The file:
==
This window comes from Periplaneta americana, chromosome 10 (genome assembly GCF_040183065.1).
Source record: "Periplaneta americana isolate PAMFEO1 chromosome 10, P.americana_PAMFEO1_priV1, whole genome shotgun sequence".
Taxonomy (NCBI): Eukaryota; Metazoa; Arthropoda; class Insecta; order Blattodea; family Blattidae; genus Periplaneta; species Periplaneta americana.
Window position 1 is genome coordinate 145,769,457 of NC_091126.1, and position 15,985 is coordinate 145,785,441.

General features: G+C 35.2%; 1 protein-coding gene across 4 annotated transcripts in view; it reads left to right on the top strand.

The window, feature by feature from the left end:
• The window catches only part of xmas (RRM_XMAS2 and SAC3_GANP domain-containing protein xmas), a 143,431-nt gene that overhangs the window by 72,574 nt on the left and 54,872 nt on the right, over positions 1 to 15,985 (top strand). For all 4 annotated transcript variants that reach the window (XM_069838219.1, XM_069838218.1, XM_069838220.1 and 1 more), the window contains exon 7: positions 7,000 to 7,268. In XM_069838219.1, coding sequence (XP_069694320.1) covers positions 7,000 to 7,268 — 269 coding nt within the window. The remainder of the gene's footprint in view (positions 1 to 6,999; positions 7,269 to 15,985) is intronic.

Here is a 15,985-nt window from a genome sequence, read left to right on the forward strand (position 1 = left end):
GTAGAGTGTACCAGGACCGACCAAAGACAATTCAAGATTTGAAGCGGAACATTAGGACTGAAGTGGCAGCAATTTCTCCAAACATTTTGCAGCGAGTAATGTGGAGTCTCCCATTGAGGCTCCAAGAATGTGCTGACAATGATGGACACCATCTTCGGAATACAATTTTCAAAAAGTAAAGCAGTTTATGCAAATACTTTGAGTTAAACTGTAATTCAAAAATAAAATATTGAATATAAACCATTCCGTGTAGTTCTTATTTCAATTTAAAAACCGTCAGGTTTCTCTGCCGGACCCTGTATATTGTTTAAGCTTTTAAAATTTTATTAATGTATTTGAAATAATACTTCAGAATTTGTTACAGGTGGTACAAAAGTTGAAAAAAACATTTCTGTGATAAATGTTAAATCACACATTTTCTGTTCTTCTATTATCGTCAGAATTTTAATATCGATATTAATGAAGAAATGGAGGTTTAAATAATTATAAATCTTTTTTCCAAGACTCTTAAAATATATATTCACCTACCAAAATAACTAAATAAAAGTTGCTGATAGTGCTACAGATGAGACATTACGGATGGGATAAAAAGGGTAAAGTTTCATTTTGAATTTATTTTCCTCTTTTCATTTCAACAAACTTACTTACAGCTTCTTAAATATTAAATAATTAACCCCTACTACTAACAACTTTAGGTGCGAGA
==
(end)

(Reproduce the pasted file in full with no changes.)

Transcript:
This window comes from Periplaneta americana, chromosome 10 (genome assembly GCF_040183065.1).
Source record: "Periplaneta americana isolate PAMFEO1 chromosome 10, P.americana_PAMFEO1_priV1, whole genome shotgun sequence".
Taxonomy (NCBI): Eukaryota; Metazoa; Arthropoda; class Insecta; order Blattodea; family Blattidae; genus Periplaneta; species Periplaneta americana.
Window position 1 is genome coordinate 145,769,457 of NC_091126.1, and position 15,985 is coordinate 145,785,441.

General features: G+C 35.2%; 1 protein-coding gene across 4 annotated transcripts in view; it reads left to right on the top strand.

The window, feature by feature from the left end:
• The window catches only part of xmas (RRM_XMAS2 and SAC3_GANP domain-containing protein xmas), a 143,431-nt gene that overhangs the window by 72,574 nt on the left and 54,872 nt on the right, over positions 1 to 15,985 (top strand). For all 4 annotated transcript variants that reach the window (XM_069838219.1, XM_069838218.1, XM_069838220.1 and 1 more), the window contains exon 7: positions 7,000 to 7,268. In XM_069838219.1, coding sequence (XP_069694320.1) covers positions 7,000 to 7,268 — 269 coding nt within the window. The remainder of the gene's footprint in view (positions 1 to 6,999; positions 7,269 to 15,985) is intronic.

Here is a 15,985-nt window from a genome sequence, read left to right on the forward strand (position 1 = left end):
GTAGAGTGTACCAGGACCGACCAAAGACAATTCAAGATTTGAAGCGGAACATTAGGACTGAAGTGGCAGCAATTTCTCCAAACATTTTGCAGCGAGTAATGTGGAGTCTCCCATTGAGGCTCCAAGAATGTGCTGACAATGATGGACACCATCTTCGGAATACAATTTTCAAAAAGTAAAGCAGTTTATGCAAATACTTTGAGTTAAACTGTAATTCAAAAATAAAATATTGAATATAAACCATTCCGTGTAGTTCTTATTTCAATTTAAAAACCGTCAGGTTTCTCTGCCGGACCCTGTATATTGTTTAAGCTTTTAAAATTTTATTAATGTATTTGAAATAATACTTCAGAATTTGTTACAGGTGGTACAAAAGTTGAAAAAAACATTTCTGTGATAAATGTTAAATCACACATTTTCTGTTCTTCTATTATCGTCAGAATTTTAATATCGATATTAATGAAGAAATGGAGGTTTAAATAATTATAAATCTTTTTTCCAAGACTCTTAAAATATATATTCACCTACCAAAATAACTAAATAAAAGTTGCTGATAGTGCTACAGATGAGACATTACGGATGGGATAAAAAGGGTAAAGTTTCATTTTGAATTTATTTTCCTCTTTTCATTTCAACAAACTTACTTACAGCTTCTTAAATATTAAATAATTAACCCCTACTACTAACAACTTTAGGTGCGAGA